By Megan Tagami and Matthew Reagan, CalMatters
As a senior in high school, Ashley Chetla hoped to find a college where she felt supported – not only as a student, but as a Latina. Chetla enrolled at Cal State Los Angeles, drawn to the university’s status as a Hispanic Serving Institution.
“I knew that most of Cal State LA was primarily Latino and Hispanic, and that’s why I actually chose to go there,” said Chetla, now a fourth-year sociology student. “I wanted to feel like I belonged there.”
But Chetla’s time at an HSI has fallen short of her expectations. When she sought academic advising, she said, she was instructed to simply follow the checklist of courses for her major. When she looked into mental health counseling, she said, she could only find two Latino therapists on campus. And she has yet to take a class from a Latino professor.
While the university takes pride in its HSI status, she said, it has a long way to go in serving its Latino students.
There were 174 Hispanic Serving Institutions in California as of the 2020-21 school year, more than in any other state. The designation, first recognized in the Higher Education Act of 1992, allows colleges and universities to apply for federal grants supporting students in areas from financial literacy to academic counseling. The status is purely numbers-based; HSIs must enroll an undergraduate population that is at least 25% Hispanic and have a high proportion of low-income students.
But some researchers, advocates and students say the HSI designation is not synonymous with specifically meeting the needs of Latino students. Because universities aren’t required to use their grants on projects that specifically benefit Latino students, they say, a divide has emerged between universities that simply enroll high numbers of Latinos and those that intentionally serve that population. Some are pushing for the HSI label to take on more meaning.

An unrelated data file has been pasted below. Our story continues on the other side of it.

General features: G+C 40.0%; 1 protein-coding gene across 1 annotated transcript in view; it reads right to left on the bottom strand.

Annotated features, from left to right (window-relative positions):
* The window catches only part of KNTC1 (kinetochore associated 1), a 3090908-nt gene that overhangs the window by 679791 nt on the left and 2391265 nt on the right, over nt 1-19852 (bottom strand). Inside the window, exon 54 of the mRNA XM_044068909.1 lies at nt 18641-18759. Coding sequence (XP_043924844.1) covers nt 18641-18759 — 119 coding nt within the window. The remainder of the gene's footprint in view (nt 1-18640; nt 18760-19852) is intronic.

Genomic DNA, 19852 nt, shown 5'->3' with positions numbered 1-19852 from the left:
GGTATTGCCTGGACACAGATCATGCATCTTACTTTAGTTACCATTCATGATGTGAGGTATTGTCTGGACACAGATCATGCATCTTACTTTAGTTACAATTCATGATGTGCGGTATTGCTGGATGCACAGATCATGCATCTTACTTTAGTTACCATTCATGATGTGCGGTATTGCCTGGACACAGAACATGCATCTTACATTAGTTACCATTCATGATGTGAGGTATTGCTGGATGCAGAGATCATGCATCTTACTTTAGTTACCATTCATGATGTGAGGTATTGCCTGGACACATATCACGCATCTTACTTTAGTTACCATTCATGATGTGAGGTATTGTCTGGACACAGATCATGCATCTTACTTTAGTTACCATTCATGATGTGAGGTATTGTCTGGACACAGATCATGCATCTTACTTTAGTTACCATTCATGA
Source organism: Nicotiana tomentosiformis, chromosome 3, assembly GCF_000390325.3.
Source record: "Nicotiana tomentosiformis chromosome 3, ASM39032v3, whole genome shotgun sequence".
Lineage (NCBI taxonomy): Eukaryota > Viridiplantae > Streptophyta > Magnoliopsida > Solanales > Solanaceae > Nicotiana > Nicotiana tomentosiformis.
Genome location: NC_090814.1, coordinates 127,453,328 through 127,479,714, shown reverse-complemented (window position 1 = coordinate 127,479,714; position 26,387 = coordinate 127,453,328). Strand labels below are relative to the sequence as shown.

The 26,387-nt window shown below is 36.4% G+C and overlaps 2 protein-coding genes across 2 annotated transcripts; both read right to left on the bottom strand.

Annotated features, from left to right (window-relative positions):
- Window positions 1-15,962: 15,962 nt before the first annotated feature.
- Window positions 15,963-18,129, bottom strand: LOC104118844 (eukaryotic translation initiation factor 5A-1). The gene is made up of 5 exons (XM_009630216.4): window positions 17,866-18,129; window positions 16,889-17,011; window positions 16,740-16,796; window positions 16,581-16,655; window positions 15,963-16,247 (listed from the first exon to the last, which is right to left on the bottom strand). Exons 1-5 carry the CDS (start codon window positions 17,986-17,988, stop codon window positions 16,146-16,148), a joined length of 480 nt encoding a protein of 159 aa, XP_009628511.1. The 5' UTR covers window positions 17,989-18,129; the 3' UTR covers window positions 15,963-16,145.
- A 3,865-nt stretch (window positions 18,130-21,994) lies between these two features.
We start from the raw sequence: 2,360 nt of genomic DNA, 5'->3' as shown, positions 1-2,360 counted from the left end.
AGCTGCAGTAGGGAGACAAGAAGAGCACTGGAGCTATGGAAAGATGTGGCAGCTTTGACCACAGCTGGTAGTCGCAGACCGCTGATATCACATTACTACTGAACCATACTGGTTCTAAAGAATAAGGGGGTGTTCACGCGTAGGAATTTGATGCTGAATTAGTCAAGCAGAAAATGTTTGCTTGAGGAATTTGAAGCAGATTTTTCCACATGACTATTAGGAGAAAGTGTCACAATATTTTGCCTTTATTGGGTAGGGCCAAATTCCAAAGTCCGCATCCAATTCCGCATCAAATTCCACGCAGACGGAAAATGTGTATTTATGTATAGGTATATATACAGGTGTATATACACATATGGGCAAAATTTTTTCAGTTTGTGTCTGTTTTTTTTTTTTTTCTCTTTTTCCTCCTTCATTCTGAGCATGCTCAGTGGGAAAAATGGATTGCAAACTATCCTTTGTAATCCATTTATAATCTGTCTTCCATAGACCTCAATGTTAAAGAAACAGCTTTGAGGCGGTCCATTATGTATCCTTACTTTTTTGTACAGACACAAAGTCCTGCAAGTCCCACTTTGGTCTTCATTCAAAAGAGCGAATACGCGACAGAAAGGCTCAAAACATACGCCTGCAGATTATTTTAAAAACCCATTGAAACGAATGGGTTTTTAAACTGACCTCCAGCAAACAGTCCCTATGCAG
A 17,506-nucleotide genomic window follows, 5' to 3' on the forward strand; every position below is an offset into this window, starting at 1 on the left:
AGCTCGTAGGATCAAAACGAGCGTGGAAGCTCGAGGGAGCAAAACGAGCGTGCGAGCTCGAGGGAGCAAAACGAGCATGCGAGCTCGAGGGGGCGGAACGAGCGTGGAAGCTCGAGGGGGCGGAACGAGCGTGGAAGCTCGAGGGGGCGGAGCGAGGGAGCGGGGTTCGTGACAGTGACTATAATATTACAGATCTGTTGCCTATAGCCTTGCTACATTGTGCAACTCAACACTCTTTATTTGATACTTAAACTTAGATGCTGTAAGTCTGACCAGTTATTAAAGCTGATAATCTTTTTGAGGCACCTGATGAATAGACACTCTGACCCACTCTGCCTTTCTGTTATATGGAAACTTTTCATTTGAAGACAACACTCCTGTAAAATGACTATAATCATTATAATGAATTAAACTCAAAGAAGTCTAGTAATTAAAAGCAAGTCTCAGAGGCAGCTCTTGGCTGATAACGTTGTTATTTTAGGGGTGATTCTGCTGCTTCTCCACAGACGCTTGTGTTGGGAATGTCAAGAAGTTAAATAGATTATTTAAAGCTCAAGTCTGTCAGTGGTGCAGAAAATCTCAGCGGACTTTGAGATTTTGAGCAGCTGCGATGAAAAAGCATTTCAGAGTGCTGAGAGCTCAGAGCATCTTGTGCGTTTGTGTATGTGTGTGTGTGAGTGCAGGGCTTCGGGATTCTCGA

“We in California have one of the largest sets of HSIs in the country. I would love to say that that is all driven with intentionality, but it’s not,” said Audrey Dow, senior vice president at The Campaign for College Opportunity. “A lot of the designations are really a function of demographic shifts in California.”
The ranks of Hispanic Serving Institutions in California are growing: Currently, HSIs enroll almost 90% of the state’s Latino undergraduate population and have received more than $637 million in federal grants since 1995, according to Excelencia in Education, a nonprofit organization dedicated to supporting Latino students in higher education. Yet inequalities in educational attainment persist, with only 13% of Latino adults in California holding a bachelor’s degree compared to the statewide average of 34%.
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